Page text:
A fair enough example of them all is Tony Verna, a top CBS director, the man who invented the isolated-camera techniques and, at 35, a well-respected member of this rare profession. You can get Tony Verna in focus as he comes to work at the Kentucky Derby in Louisville last May. He is tanned, his dark hair is long and curling at the neck and he looks splendid in fawn trousers, fawn turtleneck jersey, fawn-and-umber checked jacket and buckled shoes. He has flown in from Los Angeles 24 hours before, and he will be gone again in another 24. His life is one of violent transience—countless hours at 40,000 feet over Nebraska or West Virginia or Vienna, sipping ready-mix 11-to-l martinis and eating ready-mix steak washed down with ready-mix table wine. He drops down for a span of perhaps six meals in one of dozens of different cities, and they all seem alike because he sees only the airports and hotel rooms and restaurants and stadiums. In this whirl of itineraries a disorientation sets in, a kind of place-and-time confusion that once led a crew of ABC's Wide World of Sports to search all over a Moscow airport for a Hertz rental counter. Verna logs 150,000 miles or so each year; home, when he sees it, is Malibu Beach.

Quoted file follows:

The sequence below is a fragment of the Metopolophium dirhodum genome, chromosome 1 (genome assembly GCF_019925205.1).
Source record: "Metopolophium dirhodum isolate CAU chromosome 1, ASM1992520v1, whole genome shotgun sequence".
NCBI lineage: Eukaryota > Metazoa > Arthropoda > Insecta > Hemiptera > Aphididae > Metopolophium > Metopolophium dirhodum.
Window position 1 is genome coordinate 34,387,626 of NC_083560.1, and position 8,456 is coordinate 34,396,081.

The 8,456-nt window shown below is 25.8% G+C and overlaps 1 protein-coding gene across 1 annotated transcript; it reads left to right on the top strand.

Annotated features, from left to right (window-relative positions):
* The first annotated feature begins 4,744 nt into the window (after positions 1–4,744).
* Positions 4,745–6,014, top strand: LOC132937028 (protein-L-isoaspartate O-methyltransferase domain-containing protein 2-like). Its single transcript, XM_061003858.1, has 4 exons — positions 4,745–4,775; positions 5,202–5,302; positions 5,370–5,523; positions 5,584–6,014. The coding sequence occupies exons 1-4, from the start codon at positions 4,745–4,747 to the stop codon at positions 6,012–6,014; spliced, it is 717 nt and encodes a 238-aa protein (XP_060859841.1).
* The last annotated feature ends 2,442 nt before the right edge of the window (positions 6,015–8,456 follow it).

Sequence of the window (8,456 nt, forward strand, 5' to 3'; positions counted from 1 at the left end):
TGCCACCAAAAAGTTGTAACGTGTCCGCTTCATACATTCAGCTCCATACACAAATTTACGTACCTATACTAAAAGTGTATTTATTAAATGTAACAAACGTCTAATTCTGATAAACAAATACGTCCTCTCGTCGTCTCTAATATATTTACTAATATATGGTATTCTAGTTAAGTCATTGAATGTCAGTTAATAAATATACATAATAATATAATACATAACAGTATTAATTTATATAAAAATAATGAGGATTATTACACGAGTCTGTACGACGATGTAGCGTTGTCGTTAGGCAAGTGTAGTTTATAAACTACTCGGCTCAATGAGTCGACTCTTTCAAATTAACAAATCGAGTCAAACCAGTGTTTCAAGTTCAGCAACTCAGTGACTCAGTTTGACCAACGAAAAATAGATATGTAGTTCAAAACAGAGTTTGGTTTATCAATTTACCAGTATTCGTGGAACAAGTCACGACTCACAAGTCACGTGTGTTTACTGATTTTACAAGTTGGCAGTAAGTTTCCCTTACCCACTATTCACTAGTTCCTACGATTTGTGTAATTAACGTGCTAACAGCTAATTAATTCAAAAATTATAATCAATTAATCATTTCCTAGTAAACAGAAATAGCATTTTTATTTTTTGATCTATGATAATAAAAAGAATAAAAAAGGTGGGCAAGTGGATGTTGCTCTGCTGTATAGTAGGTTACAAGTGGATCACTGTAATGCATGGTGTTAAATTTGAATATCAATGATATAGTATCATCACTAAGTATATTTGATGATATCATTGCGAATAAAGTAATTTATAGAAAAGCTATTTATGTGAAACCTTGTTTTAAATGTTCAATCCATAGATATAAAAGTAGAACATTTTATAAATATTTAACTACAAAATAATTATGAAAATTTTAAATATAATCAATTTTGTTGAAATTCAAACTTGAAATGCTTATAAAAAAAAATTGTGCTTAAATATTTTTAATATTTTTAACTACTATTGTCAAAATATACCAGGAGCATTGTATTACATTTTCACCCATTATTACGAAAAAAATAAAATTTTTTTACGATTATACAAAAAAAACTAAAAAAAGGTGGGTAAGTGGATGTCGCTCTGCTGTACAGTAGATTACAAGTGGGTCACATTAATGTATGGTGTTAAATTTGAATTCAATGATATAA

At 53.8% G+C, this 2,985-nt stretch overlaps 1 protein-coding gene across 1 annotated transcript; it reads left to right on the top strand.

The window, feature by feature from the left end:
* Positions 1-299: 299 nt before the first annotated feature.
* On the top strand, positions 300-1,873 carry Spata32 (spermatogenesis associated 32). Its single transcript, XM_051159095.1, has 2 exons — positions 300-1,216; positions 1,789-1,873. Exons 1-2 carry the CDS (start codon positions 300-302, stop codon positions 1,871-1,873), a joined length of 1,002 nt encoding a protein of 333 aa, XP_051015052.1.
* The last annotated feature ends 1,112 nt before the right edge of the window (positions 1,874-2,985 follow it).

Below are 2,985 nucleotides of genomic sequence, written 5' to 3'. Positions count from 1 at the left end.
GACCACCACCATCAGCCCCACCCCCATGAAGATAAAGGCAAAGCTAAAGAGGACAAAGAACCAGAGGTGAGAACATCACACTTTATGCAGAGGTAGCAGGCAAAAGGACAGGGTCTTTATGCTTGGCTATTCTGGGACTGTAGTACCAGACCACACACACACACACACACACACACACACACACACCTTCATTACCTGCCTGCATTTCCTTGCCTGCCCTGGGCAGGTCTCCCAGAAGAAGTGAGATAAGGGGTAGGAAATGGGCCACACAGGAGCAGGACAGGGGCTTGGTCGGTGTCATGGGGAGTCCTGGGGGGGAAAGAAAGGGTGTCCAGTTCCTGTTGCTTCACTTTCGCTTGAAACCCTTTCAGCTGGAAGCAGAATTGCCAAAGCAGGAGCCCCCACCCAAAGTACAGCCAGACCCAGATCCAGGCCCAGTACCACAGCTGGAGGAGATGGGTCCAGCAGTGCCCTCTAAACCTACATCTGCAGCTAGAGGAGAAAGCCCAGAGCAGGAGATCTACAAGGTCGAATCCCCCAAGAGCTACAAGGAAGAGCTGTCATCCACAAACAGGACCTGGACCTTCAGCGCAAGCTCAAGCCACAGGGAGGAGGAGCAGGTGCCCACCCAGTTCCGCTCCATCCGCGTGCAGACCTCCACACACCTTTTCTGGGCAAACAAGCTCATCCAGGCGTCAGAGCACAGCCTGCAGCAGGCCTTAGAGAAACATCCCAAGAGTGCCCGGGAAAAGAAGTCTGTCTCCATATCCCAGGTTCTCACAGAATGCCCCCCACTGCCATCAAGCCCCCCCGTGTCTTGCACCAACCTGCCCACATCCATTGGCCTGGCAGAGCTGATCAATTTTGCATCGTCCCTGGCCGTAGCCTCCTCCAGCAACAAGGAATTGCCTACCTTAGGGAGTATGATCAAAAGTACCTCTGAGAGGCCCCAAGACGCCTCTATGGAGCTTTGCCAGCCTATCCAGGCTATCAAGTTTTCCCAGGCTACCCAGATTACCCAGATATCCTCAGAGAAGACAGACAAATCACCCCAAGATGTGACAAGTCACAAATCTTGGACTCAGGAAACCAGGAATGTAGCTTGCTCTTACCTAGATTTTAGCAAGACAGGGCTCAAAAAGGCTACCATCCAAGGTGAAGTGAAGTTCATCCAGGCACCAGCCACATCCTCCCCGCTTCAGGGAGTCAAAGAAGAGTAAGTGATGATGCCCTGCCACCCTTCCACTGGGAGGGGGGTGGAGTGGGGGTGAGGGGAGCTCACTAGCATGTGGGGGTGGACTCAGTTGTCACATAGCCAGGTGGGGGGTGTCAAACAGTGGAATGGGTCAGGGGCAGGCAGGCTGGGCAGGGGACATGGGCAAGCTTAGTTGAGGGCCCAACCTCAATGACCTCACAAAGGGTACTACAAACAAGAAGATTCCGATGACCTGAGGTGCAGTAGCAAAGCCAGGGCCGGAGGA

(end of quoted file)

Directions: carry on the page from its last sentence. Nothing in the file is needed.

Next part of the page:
But now Verna is at the Kentucky Derby in May 1969. This is his fifth time directing it, and he has 12 cameras, 30 microphones and 70 technicians scattered about the venerable acreage of Churchill Downs. The centerpiece of these MassCom components is five hulking vans, each bearing on its side the almighty sleepless CBS eye. They are packed with the fragile baggage needed for TV transmission, and one contains the control panel and monitors where Verna sits to direct the Derby telecast. The vans are placed like outsized shoe boxes around the track's brilliant flower beds. Thick cables curl among the flowers. Engineers toting portable cameras and announcers trailing mike wires tiptoe through the. tulips. As usual, television is trying desperately to be unobtrusive, but the bulk and dazzle and complexity of it all make it a bit like having Moby Dick in the parlor: very visible and slightly fishy.